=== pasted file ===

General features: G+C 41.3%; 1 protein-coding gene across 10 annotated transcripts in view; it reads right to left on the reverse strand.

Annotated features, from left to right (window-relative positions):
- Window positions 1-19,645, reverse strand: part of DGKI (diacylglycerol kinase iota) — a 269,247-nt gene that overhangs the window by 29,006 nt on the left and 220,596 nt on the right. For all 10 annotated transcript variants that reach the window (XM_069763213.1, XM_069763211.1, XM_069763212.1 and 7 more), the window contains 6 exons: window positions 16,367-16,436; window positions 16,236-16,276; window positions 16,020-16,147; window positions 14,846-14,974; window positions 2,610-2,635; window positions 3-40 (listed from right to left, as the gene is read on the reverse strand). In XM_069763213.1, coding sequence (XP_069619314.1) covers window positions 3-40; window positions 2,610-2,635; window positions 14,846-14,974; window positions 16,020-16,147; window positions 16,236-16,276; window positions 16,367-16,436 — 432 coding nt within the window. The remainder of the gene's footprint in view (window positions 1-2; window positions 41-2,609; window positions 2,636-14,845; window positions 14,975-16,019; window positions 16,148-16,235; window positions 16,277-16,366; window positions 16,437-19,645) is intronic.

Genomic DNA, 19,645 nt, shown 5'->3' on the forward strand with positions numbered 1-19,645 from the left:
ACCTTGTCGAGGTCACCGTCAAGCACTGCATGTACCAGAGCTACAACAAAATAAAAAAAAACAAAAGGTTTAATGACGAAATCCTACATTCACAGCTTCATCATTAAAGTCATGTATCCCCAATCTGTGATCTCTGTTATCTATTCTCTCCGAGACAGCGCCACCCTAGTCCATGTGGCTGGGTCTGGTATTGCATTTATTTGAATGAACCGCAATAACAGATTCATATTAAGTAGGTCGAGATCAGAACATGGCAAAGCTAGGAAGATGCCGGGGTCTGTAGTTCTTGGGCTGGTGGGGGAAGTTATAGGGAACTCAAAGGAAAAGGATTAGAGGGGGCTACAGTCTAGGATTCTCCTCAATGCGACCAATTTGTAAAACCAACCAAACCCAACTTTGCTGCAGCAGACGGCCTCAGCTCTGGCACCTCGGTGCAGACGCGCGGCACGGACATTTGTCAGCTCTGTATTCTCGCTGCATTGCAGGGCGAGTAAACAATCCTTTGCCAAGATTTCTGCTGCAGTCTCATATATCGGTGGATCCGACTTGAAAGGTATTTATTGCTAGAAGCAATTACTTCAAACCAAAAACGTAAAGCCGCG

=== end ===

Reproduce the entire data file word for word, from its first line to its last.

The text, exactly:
General features: G+C 41.3%; 1 protein-coding gene across 10 annotated transcripts in view; it reads right to left on the reverse strand.

Annotated features, from left to right (window-relative positions):
- Window positions 1-19,645, reverse strand: part of DGKI (diacylglycerol kinase iota) — a 269,247-nt gene that overhangs the window by 29,006 nt on the left and 220,596 nt on the right. For all 10 annotated transcript variants that reach the window (XM_069763213.1, XM_069763211.1, XM_069763212.1 and 7 more), the window contains 6 exons: window positions 16,367-16,436; window positions 16,236-16,276; window positions 16,020-16,147; window positions 14,846-14,974; window positions 2,610-2,635; window positions 3-40 (listed from right to left, as the gene is read on the reverse strand). In XM_069763213.1, coding sequence (XP_069619314.1) covers window positions 3-40; window positions 2,610-2,635; window positions 14,846-14,974; window positions 16,020-16,147; window positions 16,236-16,276; window positions 16,367-16,436 — 432 coding nt within the window. The remainder of the gene's footprint in view (window positions 1-2; window positions 41-2,609; window positions 2,636-14,845; window positions 14,975-16,019; window positions 16,148-16,235; window positions 16,277-16,366; window positions 16,437-19,645) is intronic.

Genomic DNA, 19,645 nt, shown 5'->3' on the forward strand with positions numbered 1-19,645 from the left:
ACCTTGTCGAGGTCACCGTCAAGCACTGCATGTACCAGAGCTACAACAAAATAAAAAAAAACAAAAGGTTTAATGACGAAATCCTACATTCACAGCTTCATCATTAAAGTCATGTATCCCCAATCTGTGATCTCTGTTATCTATTCTCTCCGAGACAGCGCCACCCTAGTCCATGTGGCTGGGTCTGGTATTGCATTTATTTGAATGAACCGCAATAACAGATTCATATTAAGTAGGTCGAGATCAGAACATGGCAAAGCTAGGAAGATGCCGGGGTCTGTAGTTCTTGGGCTGGTGGGGGAAGTTATAGGGAACTCAAAGGAAAAGGATTAGAGGGGGCTACAGTCTAGGATTCTCCTCAATGCGACCAATTTGTAAAACCAACCAAACCCAACTTTGCTGCAGCAGACGGCCTCAGCTCTGGCACCTCGGTGCAGACGCGCGGCACGGACATTTGTCAGCTCTGTATTCTCGCTGCATTGCAGGGCGAGTAAACAATCCTTTGCCAAGATTTCTGCTGCAGTCTCATATATCGGTGGATCCGACTTGAAAGGTATTTATTGCTAGAAGCAATTACTTCAAACCAAAAACGTAAAGCCGCG